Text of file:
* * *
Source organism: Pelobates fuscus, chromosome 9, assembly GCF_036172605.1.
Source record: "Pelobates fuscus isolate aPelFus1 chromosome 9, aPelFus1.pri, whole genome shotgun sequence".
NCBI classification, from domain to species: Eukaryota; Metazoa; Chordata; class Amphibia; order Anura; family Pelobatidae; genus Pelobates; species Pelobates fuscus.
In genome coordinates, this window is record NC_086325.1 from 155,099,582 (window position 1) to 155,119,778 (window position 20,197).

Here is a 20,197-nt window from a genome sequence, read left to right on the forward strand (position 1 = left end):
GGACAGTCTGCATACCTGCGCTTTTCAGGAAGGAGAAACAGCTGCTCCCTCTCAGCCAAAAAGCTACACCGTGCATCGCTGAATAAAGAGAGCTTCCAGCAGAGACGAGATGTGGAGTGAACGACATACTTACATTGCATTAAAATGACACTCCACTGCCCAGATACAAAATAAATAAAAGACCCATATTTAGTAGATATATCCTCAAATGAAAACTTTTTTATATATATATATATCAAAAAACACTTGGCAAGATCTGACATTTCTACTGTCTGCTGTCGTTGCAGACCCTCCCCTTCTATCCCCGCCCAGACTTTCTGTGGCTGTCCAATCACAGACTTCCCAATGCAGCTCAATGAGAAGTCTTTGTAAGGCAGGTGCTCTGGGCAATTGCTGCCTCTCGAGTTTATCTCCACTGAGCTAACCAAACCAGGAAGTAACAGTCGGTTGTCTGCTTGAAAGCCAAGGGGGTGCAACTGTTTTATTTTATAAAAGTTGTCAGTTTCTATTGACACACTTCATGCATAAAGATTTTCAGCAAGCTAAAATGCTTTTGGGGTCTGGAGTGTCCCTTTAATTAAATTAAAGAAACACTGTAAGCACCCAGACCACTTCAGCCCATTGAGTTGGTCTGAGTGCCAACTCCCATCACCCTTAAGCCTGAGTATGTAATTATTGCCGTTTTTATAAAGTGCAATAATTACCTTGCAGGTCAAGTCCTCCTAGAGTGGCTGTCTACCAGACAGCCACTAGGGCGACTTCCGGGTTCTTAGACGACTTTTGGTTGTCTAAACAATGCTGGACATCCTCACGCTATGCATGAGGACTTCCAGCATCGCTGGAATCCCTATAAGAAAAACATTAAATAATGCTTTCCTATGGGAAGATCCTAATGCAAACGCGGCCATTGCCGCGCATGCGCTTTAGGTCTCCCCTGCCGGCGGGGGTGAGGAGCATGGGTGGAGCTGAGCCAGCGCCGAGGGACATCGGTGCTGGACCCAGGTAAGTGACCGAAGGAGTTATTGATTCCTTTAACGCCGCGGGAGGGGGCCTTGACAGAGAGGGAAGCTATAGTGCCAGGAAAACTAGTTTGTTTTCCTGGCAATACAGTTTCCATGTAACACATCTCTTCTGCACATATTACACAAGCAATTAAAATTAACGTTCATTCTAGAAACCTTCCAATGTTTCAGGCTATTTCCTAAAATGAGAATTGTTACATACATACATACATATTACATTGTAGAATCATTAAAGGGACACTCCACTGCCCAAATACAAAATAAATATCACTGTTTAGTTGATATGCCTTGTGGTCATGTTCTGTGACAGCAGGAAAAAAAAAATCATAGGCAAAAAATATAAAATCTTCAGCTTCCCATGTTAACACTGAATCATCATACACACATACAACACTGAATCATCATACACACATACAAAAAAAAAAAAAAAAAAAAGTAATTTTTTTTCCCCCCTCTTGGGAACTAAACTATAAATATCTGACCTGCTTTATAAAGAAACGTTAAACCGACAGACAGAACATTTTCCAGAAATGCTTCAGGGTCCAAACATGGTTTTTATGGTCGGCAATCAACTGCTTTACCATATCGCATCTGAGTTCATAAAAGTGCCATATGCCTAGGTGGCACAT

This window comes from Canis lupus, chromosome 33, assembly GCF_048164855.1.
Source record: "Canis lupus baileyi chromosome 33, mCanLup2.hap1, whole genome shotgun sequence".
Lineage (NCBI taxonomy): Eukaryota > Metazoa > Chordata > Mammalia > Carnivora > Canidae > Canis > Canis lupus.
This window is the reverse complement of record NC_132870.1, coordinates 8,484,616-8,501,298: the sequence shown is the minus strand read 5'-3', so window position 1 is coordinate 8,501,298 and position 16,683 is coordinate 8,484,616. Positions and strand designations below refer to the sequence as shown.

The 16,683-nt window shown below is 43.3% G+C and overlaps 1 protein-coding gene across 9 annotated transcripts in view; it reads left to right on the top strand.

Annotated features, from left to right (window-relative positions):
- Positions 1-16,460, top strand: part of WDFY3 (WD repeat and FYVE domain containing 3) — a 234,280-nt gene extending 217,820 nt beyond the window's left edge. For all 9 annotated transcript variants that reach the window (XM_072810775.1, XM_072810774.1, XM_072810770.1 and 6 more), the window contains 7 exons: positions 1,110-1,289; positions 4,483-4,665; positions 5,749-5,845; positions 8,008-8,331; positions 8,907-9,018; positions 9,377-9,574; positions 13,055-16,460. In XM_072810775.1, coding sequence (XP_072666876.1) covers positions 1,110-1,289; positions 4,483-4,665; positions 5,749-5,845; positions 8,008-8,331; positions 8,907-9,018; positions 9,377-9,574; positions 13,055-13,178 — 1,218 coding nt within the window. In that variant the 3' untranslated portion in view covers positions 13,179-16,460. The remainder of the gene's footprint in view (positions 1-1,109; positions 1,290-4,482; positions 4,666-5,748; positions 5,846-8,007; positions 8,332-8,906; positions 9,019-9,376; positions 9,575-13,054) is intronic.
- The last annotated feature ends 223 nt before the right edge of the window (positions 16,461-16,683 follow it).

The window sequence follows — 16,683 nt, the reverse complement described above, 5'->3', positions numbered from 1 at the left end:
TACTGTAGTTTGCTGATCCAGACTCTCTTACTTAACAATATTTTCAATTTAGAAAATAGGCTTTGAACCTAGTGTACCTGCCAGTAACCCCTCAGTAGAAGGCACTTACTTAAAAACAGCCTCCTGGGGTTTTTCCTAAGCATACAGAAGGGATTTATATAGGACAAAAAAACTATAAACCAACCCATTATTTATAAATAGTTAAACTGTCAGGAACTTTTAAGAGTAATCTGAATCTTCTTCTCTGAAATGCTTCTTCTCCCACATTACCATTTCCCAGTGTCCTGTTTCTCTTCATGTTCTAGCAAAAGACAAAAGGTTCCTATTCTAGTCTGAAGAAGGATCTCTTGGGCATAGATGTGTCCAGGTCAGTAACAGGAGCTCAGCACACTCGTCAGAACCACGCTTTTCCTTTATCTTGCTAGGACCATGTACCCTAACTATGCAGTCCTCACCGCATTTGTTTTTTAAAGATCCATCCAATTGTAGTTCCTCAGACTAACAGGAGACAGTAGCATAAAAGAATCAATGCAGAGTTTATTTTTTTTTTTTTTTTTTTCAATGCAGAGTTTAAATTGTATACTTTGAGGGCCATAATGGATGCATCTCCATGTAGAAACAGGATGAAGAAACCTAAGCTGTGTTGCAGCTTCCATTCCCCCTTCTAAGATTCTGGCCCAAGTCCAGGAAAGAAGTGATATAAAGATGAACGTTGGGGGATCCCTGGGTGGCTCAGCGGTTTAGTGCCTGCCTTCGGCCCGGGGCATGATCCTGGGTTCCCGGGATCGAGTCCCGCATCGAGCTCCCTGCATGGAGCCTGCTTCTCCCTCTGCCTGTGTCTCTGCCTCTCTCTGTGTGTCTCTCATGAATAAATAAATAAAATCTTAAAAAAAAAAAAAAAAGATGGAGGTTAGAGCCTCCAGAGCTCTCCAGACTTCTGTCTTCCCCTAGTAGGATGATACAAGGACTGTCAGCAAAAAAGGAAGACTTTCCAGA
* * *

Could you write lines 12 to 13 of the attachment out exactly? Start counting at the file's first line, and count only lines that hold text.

Annotated features, from left to right (window-relative positions):
- Positions 1-16,460, top strand: part of WDFY3 (WD repeat and FYVE domain containing 3) — a 234,280-nt gene extending 217,820 nt beyond the window's left edge. For all 9 annotated transcript variants that reach the window (XM_072810775.1, XM_072810774.1, XM_072810770.1 and 6 more), the window contains 7 exons: positions 1,110-1,289; positions 4,483-4,665; positions 5,749-5,845; positions 8,008-8,331; positions 8,907-9,018; positions 9,377-9,574; positions 13,055-16,460. In XM_072810775.1, coding sequence (XP_072666876.1) covers positions 1,110-1,289; positions 4,483-4,665; positions 5,749-5,845; positions 8,008-8,331; positions 8,907-9,018; positions 9,377-9,574; positions 13,055-13,178 — 1,218 coding nt within the window. In that variant the 3' untranslated portion in view covers positions 13,179-16,460. The remainder of the gene's footprint in view (positions 1-1,109; positions 1,290-4,482; positions 4,666-5,748; positions 5,846-8,007; positions 8,332-8,906; positions 9,019-9,376; positions 9,575-13,054) is intronic.